In conclusion, a more encompassing definition of writing could be: “The communication and storage of information for the purpose of access, by oneself or others, immediately or at a later time, in a form that is useful and purposeful for the current society”.


Chandler, D. (1994). Biases of the ear and eye: “Great Divide” Theories,   Phonocentrism, Graphocentrism & Logocentrism [Online]. Retrieved 25 September, 2009 from:

Fischer, Steven Roger. (2001). A history of writing. London: Reaktion Books.

Gaur, Albertine. (1992). A history of writing (revised edition). London: Cross River Press.

Ong, Walter (1982). Orality and literacy: The technologizing of the word. London: Methuen.

Writing. (1989). Oxford English Dictionary Online. Oxford University Press. Retrieved on September 25, 2009 from:

* Image by Sidhartha retrieved from


September 30, 2009   1 Comment

My reflection

I love looking at the diverse collection of photos and submissions on this site!   I find it fascinating how different each photo is, yet each still captures an aspect of communication through orality, text, and/or technology, many in ways I had never thought of.  I have appreciated the insights and comments from my peers.  As I read through Ong’s, “Orality and Literacy” I have pondered how our comments and posts would differ if we were all together discussing these topics face-to-face.  I have found that when posting to the blog site, I usually just sit down and begin typing what comes to my mind, in a style more similar to how I would speak.  In this way I feel that this weblog allows for such a high level of creativity by offering a comfortable and accepting (and perhaps more informal) learning community.  I do find the threading aspect of the discussions within Vista a visually more pleasing method of connecting our discussions.  However when writing a discussion to be posted in Vista I tend to rewrite and rework my passage much more than I do when posting a blog!  I enjoy and appreciate the variety of methods (Weblog, Vista, Wiki) for sharing our thoughts and I have and would continue to use these methods with my students.  I have found that my students love seeing their work, comments, projects, artwork (anything!) posted on a blog site for everyone to see.

September 20, 2009   No Comments

Shedding light on the meaning of technology

Here is a brief video of someone’s description on technology that I found to be well put.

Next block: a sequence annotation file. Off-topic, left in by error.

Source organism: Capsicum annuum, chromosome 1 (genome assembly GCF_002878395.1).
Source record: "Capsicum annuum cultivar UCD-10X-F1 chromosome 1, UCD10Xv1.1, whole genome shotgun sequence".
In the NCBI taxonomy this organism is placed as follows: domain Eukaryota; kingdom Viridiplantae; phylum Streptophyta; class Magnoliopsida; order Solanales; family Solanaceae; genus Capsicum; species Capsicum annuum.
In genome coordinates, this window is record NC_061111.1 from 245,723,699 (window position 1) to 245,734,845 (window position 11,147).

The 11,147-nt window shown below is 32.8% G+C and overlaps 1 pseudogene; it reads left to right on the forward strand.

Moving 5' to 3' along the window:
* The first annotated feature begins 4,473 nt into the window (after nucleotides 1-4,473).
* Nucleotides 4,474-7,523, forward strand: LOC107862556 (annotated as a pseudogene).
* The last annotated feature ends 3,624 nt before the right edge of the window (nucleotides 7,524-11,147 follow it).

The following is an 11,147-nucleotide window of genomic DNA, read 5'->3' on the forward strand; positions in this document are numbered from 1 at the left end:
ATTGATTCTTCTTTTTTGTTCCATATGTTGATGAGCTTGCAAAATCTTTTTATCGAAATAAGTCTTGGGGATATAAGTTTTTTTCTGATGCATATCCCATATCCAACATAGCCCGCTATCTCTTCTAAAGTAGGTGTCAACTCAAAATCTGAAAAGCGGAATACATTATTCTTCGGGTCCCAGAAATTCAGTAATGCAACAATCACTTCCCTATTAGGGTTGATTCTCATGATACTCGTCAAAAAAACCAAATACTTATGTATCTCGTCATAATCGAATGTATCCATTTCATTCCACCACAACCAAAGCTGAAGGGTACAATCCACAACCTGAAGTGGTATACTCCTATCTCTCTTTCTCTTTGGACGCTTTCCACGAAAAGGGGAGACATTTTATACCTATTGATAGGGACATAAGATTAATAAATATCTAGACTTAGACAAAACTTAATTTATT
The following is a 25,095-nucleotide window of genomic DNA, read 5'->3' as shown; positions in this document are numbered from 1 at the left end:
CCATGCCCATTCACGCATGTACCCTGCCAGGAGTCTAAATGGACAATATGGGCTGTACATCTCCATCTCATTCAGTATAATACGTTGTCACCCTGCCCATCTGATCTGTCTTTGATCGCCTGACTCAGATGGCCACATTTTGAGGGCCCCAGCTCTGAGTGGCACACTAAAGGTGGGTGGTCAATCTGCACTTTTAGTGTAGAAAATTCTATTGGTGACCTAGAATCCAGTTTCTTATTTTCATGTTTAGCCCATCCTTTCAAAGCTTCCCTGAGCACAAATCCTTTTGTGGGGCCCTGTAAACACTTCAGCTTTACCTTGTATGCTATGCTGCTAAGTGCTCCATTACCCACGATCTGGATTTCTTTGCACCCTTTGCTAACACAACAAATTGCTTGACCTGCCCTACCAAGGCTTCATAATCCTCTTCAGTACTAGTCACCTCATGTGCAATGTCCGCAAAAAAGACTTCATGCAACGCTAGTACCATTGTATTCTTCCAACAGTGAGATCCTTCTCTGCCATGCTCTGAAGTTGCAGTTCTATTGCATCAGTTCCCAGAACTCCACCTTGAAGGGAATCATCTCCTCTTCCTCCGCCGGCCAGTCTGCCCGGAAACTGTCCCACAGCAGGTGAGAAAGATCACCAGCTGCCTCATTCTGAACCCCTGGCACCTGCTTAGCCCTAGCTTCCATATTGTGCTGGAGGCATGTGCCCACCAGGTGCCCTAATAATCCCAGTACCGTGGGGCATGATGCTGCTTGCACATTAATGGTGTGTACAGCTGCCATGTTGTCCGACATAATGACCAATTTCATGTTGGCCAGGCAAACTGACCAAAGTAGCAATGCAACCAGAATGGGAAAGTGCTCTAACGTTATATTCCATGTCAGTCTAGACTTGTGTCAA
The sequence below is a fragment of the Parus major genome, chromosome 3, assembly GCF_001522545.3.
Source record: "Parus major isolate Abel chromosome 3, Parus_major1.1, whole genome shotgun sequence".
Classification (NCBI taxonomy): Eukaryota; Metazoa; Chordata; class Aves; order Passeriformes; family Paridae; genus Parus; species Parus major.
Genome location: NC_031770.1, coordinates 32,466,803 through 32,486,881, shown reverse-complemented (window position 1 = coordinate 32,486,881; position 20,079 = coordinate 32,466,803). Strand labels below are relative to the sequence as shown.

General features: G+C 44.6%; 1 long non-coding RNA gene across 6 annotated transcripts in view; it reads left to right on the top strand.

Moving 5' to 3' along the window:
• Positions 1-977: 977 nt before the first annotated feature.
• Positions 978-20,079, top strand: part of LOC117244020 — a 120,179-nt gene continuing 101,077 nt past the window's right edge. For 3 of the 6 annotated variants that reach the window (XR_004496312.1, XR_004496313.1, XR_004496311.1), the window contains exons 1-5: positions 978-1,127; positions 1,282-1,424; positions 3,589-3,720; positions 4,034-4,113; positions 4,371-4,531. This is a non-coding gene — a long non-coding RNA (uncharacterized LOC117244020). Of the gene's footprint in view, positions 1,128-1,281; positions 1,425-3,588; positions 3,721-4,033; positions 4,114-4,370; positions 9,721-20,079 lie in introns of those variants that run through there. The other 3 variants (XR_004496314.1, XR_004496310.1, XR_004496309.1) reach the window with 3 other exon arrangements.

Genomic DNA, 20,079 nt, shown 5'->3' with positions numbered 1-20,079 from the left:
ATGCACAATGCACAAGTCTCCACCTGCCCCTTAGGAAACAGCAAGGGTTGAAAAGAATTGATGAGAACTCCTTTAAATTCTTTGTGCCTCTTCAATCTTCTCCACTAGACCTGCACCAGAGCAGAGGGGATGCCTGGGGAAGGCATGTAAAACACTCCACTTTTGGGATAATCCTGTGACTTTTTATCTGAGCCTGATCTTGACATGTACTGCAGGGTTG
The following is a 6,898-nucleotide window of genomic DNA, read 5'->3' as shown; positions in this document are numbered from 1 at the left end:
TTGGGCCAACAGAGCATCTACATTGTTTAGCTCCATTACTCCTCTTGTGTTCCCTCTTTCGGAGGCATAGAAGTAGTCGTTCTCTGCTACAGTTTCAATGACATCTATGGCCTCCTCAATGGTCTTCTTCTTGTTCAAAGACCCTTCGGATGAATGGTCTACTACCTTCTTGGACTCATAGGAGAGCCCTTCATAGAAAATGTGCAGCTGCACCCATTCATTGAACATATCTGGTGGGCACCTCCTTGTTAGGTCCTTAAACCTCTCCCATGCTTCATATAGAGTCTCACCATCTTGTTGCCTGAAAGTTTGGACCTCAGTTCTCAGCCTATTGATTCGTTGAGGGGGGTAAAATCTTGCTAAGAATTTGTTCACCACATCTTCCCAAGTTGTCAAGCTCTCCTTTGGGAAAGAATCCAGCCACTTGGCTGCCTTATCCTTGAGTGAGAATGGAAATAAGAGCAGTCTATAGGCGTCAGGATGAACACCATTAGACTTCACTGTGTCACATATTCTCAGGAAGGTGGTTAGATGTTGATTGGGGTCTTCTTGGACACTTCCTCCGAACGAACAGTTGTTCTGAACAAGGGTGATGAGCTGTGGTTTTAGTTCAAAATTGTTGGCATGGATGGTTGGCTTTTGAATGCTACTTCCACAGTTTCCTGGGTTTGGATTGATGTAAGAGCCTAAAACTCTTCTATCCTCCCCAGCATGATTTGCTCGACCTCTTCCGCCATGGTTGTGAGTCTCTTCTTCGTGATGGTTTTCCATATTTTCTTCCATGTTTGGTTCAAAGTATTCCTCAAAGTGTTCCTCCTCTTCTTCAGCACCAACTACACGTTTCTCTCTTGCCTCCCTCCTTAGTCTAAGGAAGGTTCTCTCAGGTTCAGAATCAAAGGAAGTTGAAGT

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September 13, 2009   2 Comments

Shedding light on the meaning of text

This is a passage from Richard Vella’s lecture originally presented in a fourth year composition class at the Sydney Conservatorium of Music, 1989. Entire lecture can be viewed at

Text does not mean words but rather the word text comes from the latin texere , to weave. Textum came to mean the tissue or web of a thing which is woven. The texture is then anything that is woven, the quality of the weave. In other words the text is the weaving together of all the elements into a shape, fabric, form. In music this came to mean texture. The text of a book or essay is the weaving together of all the various arguments via words. In film and opera the text is the weaving of the sonic and visual via their respective technologies. Texture is the fabric, text is the argument.

The setting of words to music is not simply text and music but rather the text is the overall weaving of the literary text with the musical texture. The text is the `meaning’ (argument) the composer wants to communicate via all these elements.

September 13, 2009   No Comments

Australia Indigenous dancers

Aboriginal dancers, originally uploaded by NeilsPhotography.

Hello everyone, my name is Ashley Jones.

I picked this picture of Aboriginal dancers for a couple of reasons. I am currently residing in Australia and the beliefs and traditions of the Indigenous People facinate me. Oral communication is greatly valued within Aboriginal communities and serves as a method of passing down specific cultural practices, values, beliefs, languages, laws, histories and family connections. These can be communicated through storytelling, song, dance and art. It is believed that there were over 700 distinct language groups in Australia prior to the European Invasion.

As for myself, I completed a Biology degree and then went on to complete a year-long internship to obtain my teachers certificate. Soon after I took off to teach for a year in a small town in Costa Rica where I developed a passion for surfing and cooking with hot chilli peppers!

Upon returning to Canada, I taught at a Secondary Distributive Learning School in Victoria, BC for three years. The courses I taught and developed were all online for the students to access, while I was avaliable at the school for drop-in help, tutorials and to supervise test writing.

This year, my husband took a year-long job in Australia so I am fortunate to be able to complete my Masters while in beautiful Perth!

I look forward to getting to know you all as we go through this course!

September 8, 2009   No Comments